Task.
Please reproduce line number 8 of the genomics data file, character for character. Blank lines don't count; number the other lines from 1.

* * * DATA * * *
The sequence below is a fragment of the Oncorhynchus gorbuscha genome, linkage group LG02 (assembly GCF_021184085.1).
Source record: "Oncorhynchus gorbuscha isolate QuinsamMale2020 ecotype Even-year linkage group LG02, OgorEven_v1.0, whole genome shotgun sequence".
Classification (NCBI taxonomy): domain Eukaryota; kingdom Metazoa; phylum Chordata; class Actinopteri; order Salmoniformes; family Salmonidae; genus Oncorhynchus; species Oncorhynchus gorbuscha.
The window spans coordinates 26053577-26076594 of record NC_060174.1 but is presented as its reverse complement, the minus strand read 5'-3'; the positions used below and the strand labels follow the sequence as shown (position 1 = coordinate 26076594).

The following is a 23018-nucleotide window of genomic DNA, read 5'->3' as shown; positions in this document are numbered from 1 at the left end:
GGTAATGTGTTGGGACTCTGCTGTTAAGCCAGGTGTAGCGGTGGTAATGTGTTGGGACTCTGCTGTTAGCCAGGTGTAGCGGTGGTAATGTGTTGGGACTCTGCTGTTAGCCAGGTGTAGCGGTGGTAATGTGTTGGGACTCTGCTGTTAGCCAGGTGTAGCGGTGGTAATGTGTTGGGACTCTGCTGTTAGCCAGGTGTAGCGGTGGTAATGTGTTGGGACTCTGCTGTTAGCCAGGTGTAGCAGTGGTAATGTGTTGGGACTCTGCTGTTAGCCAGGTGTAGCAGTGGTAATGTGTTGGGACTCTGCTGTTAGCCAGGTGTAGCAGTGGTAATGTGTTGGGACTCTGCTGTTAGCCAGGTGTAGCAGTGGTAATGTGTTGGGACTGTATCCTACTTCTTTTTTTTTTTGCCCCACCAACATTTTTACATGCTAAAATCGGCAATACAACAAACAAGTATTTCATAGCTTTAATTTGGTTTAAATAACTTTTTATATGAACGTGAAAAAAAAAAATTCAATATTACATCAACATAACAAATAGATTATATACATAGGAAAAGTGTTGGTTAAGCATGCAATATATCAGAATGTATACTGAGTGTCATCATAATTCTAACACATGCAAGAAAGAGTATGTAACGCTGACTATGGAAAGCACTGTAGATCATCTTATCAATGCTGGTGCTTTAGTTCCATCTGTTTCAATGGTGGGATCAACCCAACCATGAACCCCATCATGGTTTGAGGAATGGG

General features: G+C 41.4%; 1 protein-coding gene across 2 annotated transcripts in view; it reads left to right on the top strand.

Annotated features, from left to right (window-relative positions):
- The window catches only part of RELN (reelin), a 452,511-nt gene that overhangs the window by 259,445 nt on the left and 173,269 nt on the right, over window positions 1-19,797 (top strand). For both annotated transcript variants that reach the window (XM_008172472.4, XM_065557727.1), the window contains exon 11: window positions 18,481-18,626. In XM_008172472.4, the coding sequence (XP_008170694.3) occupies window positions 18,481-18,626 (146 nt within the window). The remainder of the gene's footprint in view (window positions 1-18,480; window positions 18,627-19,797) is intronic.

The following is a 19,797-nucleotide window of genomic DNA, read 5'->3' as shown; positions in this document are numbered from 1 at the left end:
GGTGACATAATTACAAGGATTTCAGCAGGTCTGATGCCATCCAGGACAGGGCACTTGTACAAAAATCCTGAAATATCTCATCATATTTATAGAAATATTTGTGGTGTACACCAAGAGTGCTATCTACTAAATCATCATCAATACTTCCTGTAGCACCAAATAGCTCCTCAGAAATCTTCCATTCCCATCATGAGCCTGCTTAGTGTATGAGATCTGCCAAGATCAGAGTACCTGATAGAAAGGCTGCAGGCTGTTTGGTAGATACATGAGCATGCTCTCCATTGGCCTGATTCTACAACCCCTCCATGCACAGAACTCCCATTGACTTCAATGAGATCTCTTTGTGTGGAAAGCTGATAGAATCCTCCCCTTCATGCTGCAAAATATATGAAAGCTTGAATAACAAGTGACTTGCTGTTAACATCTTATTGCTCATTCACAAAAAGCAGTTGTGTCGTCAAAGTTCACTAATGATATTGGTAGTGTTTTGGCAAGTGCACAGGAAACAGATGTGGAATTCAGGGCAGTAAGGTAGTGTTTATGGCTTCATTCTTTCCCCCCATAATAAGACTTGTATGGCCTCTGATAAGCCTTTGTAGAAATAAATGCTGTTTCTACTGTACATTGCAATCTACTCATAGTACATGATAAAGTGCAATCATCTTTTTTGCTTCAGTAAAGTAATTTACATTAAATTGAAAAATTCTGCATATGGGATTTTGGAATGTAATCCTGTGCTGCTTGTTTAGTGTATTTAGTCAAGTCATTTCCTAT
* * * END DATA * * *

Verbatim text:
Annotated features, from left to right (window-relative positions):